12. #12
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    Quote Originally Posted by tipper
    But the case should have been marked "Exceptional Clearance" or something like that, not left open.
    I agree.
    Not only are they not admitting the case is closed (if it was committed by a minor),they are also declaring they are still looking for the murderer.

  13. #13
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    Quote Originally Posted by narlacat
    Yep, it's pretty hard to believe that what happened to JBR, happened because someone hated her father or rather the country he lived in.
    I agree...

  14. #14
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    Quote Originally Posted by BlueCrab
    michelle,

    Maybe this can answer your question. Here's the Colorado statute on the issue:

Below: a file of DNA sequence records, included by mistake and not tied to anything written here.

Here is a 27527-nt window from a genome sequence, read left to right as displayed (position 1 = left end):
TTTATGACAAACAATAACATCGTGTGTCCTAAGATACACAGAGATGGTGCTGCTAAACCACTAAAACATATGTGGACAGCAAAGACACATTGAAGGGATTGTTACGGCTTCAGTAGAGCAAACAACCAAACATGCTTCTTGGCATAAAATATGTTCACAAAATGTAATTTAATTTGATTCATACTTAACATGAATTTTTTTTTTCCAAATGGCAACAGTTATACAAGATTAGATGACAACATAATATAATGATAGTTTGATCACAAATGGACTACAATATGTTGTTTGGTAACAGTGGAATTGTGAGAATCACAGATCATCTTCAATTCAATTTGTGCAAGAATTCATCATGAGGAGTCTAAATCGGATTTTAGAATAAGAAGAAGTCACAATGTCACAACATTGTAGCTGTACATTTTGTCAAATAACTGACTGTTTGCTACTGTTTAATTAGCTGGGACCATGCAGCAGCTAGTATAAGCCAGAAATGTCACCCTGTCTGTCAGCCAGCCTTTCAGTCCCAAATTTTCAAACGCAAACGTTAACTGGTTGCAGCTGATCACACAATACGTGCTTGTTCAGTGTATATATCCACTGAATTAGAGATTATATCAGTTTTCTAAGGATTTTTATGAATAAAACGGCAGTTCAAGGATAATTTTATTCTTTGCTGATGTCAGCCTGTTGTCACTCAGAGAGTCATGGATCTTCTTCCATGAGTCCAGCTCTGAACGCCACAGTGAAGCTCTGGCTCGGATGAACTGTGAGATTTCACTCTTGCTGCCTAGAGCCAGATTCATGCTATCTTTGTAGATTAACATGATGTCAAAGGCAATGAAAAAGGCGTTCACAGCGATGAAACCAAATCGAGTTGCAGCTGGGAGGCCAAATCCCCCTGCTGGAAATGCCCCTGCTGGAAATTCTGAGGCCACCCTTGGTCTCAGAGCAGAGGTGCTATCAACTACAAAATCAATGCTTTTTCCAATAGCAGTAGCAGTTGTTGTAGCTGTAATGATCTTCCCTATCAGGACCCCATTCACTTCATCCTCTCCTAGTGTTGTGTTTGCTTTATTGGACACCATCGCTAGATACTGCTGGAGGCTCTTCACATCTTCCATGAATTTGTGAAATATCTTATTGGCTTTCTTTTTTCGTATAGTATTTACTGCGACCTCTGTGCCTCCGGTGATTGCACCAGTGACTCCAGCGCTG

"18-1-801. INSUFFICIENT AGE. The responsibility of a person for his conduct is the same for persons between the ages of ten and eighteen as it is for persons over eighteen except to the extent that responsibility is modified by the provisions of the 'Colorado Children's Code', title 19, C.R.S. No child under ten years old shall be found guilty of any offense."

    Case law further clarified the statute. For instance, in People v Miller, 830 P.2d 1092, (Colo. App. 1991): "Although a child under the age of ten cannot be charged with an offense, it does not necessarily follow that the child cannot violate the law. In enacting the statute, the general assembly determined those persons could be held for their criminal acts, not that such persons could not commit the acts."